2. Look inside your fridge. In Montessori classrooms, snack is available when children are hungry. We know that children's ability to judge their own hunger is evolving, as is the predictability of their metabolism and daily caloric needs. When infants cry, we trust that they may be hungry or wet or tired. When older children act out, we often attribute to them some intent rather than first checking to see if they might also be hungry or uncomfortable or tired. Letting your child have access to healthy foods whenever he is hungry teaches him to self-regulate his diet, to eat when he's hungry and to stop eating when he's full. Dedicate the shelves of your fridge that are at your child's height to your child's needs. Prepare a small jug of milk or water to store on the bottom shelf of the fridge door. Prepare healthy snacks, like orange slices, carrot sticks or cheese, and display them in clear, glass containers stored on the lower shelves for your child to access easily. When your child asks for a snack, invite her to go to the fridge to select from one of the snacks you've prepared for her. She'll enjoy the independence and you'll have a much less grumpy child on your hands.
3. Look inside your pantry. Think about the dry snacks or supplies your child might need from the pantry. Prepare a basket with a selection of healthy snacks and let it be available to your child. Put aside a small stock of paper towels, dishcloths or toilet paper so your child can be responsible for replenishing the materials he may have used in the kitchen. If you have pets, offer a small container with a screw-top lid that your child can manage, and let him be responsible for filling the pet's water and food bowls each day. Engage your child in the daily work of the kitchen to support his developing independence, concentration, coordination and sense of order.
4. Throughout your kitchen space, look for ways to engage your child in the process of preparing food with you for the family. Young children can tear and wash the leaves for a fresh salad. They can chop vegetables and measure liquids in a measuring cup. They can set the table if the dishware is available to them. They can clear the table and rinse off the plates. They can wipe down countertops before food preparation and afterwards. They can stand with you on a small sturdy stool to help mix, blend and pour ingredients together. They can prepare dough for baking and pour cereal for breakfast. They can cut fruits and prepare serving bowls for the table. As they develop their fine motor skills, they can work with you at the stove. Even as observers, children who work with their parents in the kitchen learn that they are contributors and agents in the space. They have the chance to talk with their parents as they're preparing meals together. They are more likely to try unusual foods that they've helped to prepare. Instead of sending your child out of the kitchen, look for ways to keep them with you in real contributions to the family meal.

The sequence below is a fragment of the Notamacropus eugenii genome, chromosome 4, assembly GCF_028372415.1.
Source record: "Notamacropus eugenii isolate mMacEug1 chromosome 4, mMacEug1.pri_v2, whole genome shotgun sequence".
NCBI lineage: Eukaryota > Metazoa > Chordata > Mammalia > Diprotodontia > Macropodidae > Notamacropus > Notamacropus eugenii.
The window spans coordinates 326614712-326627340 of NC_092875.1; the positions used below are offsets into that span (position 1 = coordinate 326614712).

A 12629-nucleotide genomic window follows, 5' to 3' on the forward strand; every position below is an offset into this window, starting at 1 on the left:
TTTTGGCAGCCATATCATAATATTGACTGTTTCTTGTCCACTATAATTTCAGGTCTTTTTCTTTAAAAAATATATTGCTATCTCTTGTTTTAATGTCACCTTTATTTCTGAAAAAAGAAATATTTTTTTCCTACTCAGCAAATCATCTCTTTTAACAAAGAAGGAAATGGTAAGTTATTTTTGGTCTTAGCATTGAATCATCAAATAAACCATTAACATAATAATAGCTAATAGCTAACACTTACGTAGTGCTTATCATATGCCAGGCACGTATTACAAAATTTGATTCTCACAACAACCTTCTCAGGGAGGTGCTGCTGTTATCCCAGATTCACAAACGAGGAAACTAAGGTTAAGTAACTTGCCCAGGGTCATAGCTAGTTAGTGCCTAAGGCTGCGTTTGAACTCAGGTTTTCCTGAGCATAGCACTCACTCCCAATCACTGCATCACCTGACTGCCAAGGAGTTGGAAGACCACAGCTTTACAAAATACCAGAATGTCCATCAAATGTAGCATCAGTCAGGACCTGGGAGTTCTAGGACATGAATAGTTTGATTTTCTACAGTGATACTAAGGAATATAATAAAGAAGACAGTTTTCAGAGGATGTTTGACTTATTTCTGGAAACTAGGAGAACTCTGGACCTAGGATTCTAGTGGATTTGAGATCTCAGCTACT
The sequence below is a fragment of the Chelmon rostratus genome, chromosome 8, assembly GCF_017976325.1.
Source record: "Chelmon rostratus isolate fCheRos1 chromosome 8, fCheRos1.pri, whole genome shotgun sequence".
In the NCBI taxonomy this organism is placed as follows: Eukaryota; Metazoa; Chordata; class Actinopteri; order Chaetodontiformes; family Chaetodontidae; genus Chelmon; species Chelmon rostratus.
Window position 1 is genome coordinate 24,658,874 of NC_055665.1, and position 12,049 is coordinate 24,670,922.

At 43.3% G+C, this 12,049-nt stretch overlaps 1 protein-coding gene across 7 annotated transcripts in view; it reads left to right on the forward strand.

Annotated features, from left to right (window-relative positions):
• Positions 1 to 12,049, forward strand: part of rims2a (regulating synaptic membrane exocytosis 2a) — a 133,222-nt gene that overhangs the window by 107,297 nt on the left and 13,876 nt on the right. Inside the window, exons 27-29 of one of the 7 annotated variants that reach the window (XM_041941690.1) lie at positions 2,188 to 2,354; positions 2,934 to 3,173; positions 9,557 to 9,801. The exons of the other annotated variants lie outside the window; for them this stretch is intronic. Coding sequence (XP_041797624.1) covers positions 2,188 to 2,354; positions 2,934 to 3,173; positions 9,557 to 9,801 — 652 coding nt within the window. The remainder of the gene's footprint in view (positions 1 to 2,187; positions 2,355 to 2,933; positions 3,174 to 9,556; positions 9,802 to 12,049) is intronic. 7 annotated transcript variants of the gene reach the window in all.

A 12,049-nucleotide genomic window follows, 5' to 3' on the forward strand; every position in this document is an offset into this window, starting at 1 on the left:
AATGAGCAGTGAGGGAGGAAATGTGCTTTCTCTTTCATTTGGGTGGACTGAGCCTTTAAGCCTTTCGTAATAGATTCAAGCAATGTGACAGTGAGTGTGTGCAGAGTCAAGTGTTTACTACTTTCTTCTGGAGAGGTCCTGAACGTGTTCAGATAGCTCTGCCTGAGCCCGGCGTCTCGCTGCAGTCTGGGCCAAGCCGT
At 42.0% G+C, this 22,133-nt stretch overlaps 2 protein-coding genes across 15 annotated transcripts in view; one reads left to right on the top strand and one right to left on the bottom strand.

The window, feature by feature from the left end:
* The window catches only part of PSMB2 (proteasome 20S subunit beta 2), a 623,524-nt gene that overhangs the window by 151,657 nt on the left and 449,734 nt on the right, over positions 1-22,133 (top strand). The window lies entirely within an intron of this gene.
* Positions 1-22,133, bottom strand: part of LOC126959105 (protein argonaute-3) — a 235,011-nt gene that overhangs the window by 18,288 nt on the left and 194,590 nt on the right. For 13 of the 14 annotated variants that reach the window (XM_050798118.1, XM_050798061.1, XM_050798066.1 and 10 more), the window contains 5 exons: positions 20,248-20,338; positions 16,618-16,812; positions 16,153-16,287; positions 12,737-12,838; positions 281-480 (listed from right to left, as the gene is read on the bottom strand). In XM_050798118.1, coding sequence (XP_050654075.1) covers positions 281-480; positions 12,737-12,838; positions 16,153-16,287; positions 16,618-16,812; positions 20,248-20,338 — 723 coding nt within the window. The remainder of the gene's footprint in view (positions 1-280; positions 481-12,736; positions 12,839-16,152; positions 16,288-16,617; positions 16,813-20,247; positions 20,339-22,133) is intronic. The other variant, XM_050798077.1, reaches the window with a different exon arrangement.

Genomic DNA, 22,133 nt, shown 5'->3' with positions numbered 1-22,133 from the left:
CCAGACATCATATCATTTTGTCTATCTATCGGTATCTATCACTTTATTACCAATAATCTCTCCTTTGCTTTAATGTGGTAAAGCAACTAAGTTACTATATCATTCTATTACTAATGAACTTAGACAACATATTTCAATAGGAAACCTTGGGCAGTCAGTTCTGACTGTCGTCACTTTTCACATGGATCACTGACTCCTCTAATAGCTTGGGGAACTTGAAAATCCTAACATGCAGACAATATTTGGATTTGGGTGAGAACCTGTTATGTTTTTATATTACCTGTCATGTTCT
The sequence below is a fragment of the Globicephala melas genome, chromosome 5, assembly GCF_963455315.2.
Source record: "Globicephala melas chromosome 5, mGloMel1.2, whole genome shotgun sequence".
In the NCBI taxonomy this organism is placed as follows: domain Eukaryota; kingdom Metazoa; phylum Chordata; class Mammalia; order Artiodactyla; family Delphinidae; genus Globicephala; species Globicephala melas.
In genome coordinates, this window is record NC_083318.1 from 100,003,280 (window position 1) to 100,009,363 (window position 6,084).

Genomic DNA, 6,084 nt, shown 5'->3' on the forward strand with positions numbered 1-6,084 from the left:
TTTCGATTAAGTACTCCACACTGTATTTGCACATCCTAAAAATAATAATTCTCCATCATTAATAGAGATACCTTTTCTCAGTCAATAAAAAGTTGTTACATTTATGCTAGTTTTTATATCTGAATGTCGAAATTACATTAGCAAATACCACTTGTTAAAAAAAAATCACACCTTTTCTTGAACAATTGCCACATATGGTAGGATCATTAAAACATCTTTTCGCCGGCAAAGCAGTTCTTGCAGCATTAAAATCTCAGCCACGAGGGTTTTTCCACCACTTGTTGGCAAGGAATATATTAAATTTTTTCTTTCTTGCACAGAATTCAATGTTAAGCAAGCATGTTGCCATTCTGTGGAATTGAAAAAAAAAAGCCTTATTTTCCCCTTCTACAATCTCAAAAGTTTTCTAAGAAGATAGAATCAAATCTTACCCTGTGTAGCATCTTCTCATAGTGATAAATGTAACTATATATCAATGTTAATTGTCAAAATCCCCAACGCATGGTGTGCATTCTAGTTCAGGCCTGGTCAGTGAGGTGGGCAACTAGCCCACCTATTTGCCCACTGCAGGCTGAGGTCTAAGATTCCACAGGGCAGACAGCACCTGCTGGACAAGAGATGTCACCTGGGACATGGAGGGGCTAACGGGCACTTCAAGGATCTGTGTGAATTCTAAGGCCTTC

Your children want to be real contributors to their communities. Remember Montessori's advice: children become like the things they love, and your children love you. They want to be in the kitchen with you because they want to learn from you. They want to care for their families because they see their families caring for them. Invite them in. Breaking bread is a tried and true way for connecting a family, but making the bread together is even better.